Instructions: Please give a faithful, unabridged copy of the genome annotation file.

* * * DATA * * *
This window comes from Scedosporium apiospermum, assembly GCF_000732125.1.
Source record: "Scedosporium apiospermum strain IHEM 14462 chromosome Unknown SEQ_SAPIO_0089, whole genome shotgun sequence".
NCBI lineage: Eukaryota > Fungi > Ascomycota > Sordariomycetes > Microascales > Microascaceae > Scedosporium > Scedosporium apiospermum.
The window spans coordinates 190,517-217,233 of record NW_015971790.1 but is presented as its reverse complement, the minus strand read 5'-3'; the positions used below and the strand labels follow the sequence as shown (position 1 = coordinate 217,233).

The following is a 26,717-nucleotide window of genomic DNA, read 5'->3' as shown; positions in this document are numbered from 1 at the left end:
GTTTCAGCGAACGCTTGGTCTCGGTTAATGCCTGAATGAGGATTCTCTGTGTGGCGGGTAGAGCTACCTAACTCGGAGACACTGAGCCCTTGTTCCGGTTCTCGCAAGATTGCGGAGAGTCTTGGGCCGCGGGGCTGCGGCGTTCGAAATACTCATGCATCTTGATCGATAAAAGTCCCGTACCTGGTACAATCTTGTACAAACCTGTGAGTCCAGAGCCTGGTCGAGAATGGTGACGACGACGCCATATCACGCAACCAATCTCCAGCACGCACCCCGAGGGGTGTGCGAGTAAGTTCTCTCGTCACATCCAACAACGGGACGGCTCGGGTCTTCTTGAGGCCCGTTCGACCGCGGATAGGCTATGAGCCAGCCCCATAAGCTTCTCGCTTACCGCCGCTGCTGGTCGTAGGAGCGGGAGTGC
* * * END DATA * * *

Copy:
This window comes from Scedosporium apiospermum, assembly GCF_000732125.1.
Source record: "Scedosporium apiospermum strain IHEM 14462 chromosome Unknown SEQ_SAPIO_0089, whole genome shotgun sequence".
NCBI lineage: Eukaryota > Fungi > Ascomycota > Sordariomycetes > Microascales > Microascaceae > Scedosporium > Scedosporium apiospermum.
The window spans coordinates 190,517-217,233 of record NW_015971790.1 but is presented as its reverse complement, the minus strand read 5'-3'; the positions used below and the strand labels follow the sequence as shown (position 1 = coordinate 217,233).

The following is a 26,717-nucleotide window of genomic DNA, read 5'->3' as shown; positions in this document are numbered from 1 at the left end:
GTTTCAGCGAACGCTTGGTCTCGGTTAATGCCTGAATGAGGATTCTCTGTGTGGCGGGTAGAGCTACCTAACTCGGAGACACTGAGCCCTTGTTCCGGTTCTCGCAAGATTGCGGAGAGTCTTGGGCCGCGGGGCTGCGGCGTTCGAAATACTCATGCATCTTGATCGATAAAAGTCCCGTACCTGGTACAATCTTGTACAAACCTGTGAGTCCAGAGCCTGGTCGAGAATGGTGACGACGACGCCATATCACGCAACCAATCTCCAGCACGCACCCCGAGGGGTGTGCGAGTAAGTTCTCTCGTCACATCCAACAACGGGACGGCTCGGGTCTTCTTGAGGCCCGTTCGACCGCGGATAGGCTATGAGCCAGCCCCATAAGCTTCTCGCTTACCGCCGCTGCTGGTCGTAGGAGCGGGAGTGC